February 1, 2016 8 Comments
Jess’ choice yesterday to lead with Yeats’ Second Coming was in my view directly on point. I also agree with everything she said in the post. It does seem darker than the thirty’s do in retrospect, at least. For all the aberrations at Oxford then (“We resolve not to fight for King and Country”) and now (trying to remove the statue of Cecil Rhodes, who in establishing his scholarships had more guts than almost anybody, in specifying that colour was to have no place in selecting winners). The left has always been racist, both here, and in Europe, witness the furor from the Democrats over TR having dinner with Booker T. Washington, or Wilson’s segregation of almost everything and the institution around that time of Jim Crow. Again we see those who refuse to study history, condemning
Of course the left has always been racist, witness the furor from the democrats over TR having dinner with Booker T. Washington, or Wilson segregation of almost anything and the institution around that time of Jim Crow. Again we see those who refuse to study history, condemning themselves or their children to reliving it.
A friend of ours, Francis Phillips, writing last week in the Catholic Herald, had something to say about the comparison as well.
[Speaking of a woman who recently died, who had come to Britain in 1939 as a refugee from Germany]
Everything about her life spoke to me of an age that is past: her loyalty to her German history as well as her patriotic love for her adopted country; her reserve, her independence and the quiet inner strength that her faith gave her.
It struck me that, despite the horrors of the war, she had come to adulthood and to England during a less complex time in our history: patriotism was not a suspect stance to hold; the concept of multiculturalism, once unthinkingly vaunted, now agonised over, had not been heard of; there was no migration crisis (the post-war refugee crisis was a European phenomenon) and global terror had not been invented.
With her death and the gradual decline in the numbers of the other wartime refugees to this country, we have lost both the quiet and dignified witness of their lives as well as the high regard they had for our country’s values. We hardly know what these values are any more. Paradoxically, the times seem darker now than in 1939.
It’s true, I think, they do. And while Jess’ points are very valid, there something else as well.
Are there any men left in Europe?
In you missed it, there was a row over the weekend between the Kremlin and Berlin, about a 13-year-old girl who disappeared for 30 hours and then claimed to have been held by ‘southern appearing aliens’, and sexually abused, not to say gang-raped. Somehow the story only got public by means of social media in the Russian émigré community. The authorities now say she recanted the story to ‘professionals’. Maybe so, it wouldn’t be the first time that a kid lied to stay out of trouble. But it’s troubling that Russia apparently doesn’t believe it, and that a good number of Americans don’t either.
Patterico had something to say about this (specifically New Years Eve) as well.
[A]t the risk of sounding old fashioned, and not jumping to any conclusions, note that I am simply chewing things over in my mind. Given that, as I read reports from Europe and the US about the horrible events that night, I am having trouble finding any mention of German men fighting back against the assailants. I did find this as yet unverified report from a doorman at a luxury hotel in the area. It speaks clearly to the horrific events and the utter terror these women experienced:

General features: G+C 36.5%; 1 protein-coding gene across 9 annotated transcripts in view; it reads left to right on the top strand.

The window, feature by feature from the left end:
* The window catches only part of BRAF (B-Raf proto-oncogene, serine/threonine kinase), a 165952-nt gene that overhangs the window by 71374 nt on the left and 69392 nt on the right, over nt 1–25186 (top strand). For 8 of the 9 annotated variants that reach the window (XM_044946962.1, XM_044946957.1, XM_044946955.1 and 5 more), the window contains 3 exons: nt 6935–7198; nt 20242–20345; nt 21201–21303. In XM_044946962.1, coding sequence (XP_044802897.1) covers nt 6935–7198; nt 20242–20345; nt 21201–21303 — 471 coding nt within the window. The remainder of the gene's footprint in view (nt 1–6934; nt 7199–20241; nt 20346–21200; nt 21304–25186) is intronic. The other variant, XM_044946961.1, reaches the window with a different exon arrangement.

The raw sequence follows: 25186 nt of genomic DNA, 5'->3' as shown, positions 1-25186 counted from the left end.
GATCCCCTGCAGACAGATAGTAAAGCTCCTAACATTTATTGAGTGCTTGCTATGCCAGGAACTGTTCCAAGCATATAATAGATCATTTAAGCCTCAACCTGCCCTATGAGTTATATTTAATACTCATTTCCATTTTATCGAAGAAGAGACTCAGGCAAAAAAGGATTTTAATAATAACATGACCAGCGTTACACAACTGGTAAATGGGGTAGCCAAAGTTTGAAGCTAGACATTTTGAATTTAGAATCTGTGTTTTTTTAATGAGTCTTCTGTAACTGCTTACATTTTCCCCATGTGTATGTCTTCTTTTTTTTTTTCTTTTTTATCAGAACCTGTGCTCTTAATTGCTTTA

“Throughout the evening again and again women came to me and asked if they could just stand next to me so I could look after them. I still didn’t quite know what that was all about. They told me they were chased by these guys”.
The men who had chased the girls then attempted to attack again, but martial arts expert Jurevic was ready: “These guys that chased them, then they really tried to attack me. I’ll have to be honest, I beat them all up.
“I’ve never witnessed something like this, I always thought this stuff would be some sort of right wing propaganda. But it was real!”.
Aside from that, and the passing mention of two men who tried to protect their female companions and one’s daughter, I’m not seeing where German men came to the defense of the throngs of women being victimized that night. It’s strikes me as odd given that large numbers of women were forced to walk through gauntlets of Muslim males upon exiting the train station and elsewhere in the square:
When we came out of the station, we were very surprised by the group we met, which was made up only of foreign men … We walked through the group of men, there was a tunnel through them, we walked through … I was groped everywhere. It was a nightmare. Although we shouted and hit them, they men didn’t stop. I was horrified and I think I was touched around 100 times over the 200 metres.”
I may be old-fashioned here, or even a fish’s bicycle, but I was raised with that old Irish adage (even if I am Norwegian-American). “The first duty of the strong is to protect the weak“. That’s been true since, as John Ball had it, “Adam delved and Eve span”. If it’s no longer true, then most likely our civilization is doomed, and we’ll see the denouement of Yeats poem.
A shape with lion body and the head of a man,
A gaze blank and pitiless as the sun,
Is moving its slow thighs, while all about it
Reel shadows of the indignant desert birds.
The darkness drops again; but now I know
That twenty centuries of stony sleep
Were vexed to nightmare by a rocking cradle,
And what rough beast, its hour come round at last,
Slouches towards Bethlehem to be born?